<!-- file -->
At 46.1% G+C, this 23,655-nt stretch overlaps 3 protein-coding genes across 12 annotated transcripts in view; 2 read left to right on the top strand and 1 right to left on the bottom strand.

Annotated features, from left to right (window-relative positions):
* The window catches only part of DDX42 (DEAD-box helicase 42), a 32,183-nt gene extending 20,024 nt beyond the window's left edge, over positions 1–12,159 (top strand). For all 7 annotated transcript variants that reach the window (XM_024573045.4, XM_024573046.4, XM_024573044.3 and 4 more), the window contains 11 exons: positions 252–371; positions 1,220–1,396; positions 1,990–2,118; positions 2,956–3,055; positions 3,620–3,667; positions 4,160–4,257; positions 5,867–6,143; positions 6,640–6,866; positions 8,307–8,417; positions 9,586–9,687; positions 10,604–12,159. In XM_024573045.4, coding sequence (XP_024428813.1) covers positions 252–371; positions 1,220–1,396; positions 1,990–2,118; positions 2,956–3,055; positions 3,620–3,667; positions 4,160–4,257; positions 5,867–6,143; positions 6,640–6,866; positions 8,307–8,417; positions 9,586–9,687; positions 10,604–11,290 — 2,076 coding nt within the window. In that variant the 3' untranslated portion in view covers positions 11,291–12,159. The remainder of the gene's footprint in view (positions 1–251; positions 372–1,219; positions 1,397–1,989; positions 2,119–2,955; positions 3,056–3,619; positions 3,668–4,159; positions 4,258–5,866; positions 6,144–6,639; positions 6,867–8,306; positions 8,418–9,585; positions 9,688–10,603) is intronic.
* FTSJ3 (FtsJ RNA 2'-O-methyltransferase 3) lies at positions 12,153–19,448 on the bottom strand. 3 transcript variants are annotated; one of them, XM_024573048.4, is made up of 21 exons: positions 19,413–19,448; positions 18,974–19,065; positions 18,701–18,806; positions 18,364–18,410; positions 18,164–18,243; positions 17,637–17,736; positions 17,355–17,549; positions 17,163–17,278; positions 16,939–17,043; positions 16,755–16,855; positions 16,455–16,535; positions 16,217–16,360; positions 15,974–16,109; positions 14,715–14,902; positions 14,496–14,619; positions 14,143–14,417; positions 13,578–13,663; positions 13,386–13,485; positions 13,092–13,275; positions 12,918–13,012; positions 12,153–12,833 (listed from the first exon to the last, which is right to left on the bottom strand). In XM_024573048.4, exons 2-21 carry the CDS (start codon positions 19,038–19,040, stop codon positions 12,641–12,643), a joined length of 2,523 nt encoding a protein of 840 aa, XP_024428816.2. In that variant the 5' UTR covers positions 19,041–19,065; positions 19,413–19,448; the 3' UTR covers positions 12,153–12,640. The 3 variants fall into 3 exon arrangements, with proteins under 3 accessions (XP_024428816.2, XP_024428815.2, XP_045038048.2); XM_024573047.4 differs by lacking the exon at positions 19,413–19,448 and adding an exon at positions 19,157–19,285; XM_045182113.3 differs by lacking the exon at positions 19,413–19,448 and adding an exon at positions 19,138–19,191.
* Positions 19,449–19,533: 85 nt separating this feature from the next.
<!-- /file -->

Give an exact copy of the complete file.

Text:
At 46.1% G+C, this 23,655-nt stretch overlaps 3 protein-coding genes across 12 annotated transcripts in view; 2 read left to right on the top strand and 1 right to left on the bottom strand.

Annotated features, from left to right (window-relative positions):
* The window catches only part of DDX42 (DEAD-box helicase 42), a 32,183-nt gene extending 20,024 nt beyond the window's left edge, over positions 1–12,159 (top strand). For all 7 annotated transcript variants that reach the window (XM_024573045.4, XM_024573046.4, XM_024573044.3 and 4 more), the window contains 11 exons: positions 252–371; positions 1,220–1,396; positions 1,990–2,118; positions 2,956–3,055; positions 3,620–3,667; positions 4,160–4,257; positions 5,867–6,143; positions 6,640–6,866; positions 8,307–8,417; positions 9,586–9,687; positions 10,604–12,159. In XM_024573045.4, coding sequence (XP_024428813.1) covers positions 252–371; positions 1,220–1,396; positions 1,990–2,118; positions 2,956–3,055; positions 3,620–3,667; positions 4,160–4,257; positions 5,867–6,143; positions 6,640–6,866; positions 8,307–8,417; positions 9,586–9,687; positions 10,604–11,290 — 2,076 coding nt within the window. In that variant the 3' untranslated portion in view covers positions 11,291–12,159. The remainder of the gene's footprint in view (positions 1–251; positions 372–1,219; positions 1,397–1,989; positions 2,119–2,955; positions 3,056–3,619; positions 3,668–4,159; positions 4,258–5,866; positions 6,144–6,639; positions 6,867–8,306; positions 8,418–9,585; positions 9,688–10,603) is intronic.
* FTSJ3 (FtsJ RNA 2'-O-methyltransferase 3) lies at positions 12,153–19,448 on the bottom strand. 3 transcript variants are annotated; one of them, XM_024573048.4, is made up of 21 exons: positions 19,413–19,448; positions 18,974–19,065; positions 18,701–18,806; positions 18,364–18,410; positions 18,164–18,243; positions 17,637–17,736; positions 17,355–17,549; positions 17,163–17,278; positions 16,939–17,043; positions 16,755–16,855; positions 16,455–16,535; positions 16,217–16,360; positions 15,974–16,109; positions 14,715–14,902; positions 14,496–14,619; positions 14,143–14,417; positions 13,578–13,663; positions 13,386–13,485; positions 13,092–13,275; positions 12,918–13,012; positions 12,153–12,833 (listed from the first exon to the last, which is right to left on the bottom strand). In XM_024573048.4, exons 2-21 carry the CDS (start codon positions 19,038–19,040, stop codon positions 12,641–12,643), a joined length of 2,523 nt encoding a protein of 840 aa, XP_024428816.2. In that variant the 5' UTR covers positions 19,041–19,065; positions 19,413–19,448; the 3' UTR covers positions 12,153–12,640. The 3 variants fall into 3 exon arrangements, with proteins under 3 accessions (XP_024428816.2, XP_024428815.2, XP_045038048.2); XM_024573047.4 differs by lacking the exon at positions 19,413–19,448 and adding an exon at positions 19,157–19,285; XM_045182113.3 differs by lacking the exon at positions 19,413–19,448 and adding an exon at positions 19,138–19,191.
* Positions 19,449–19,533: 85 nt separating this feature from the next.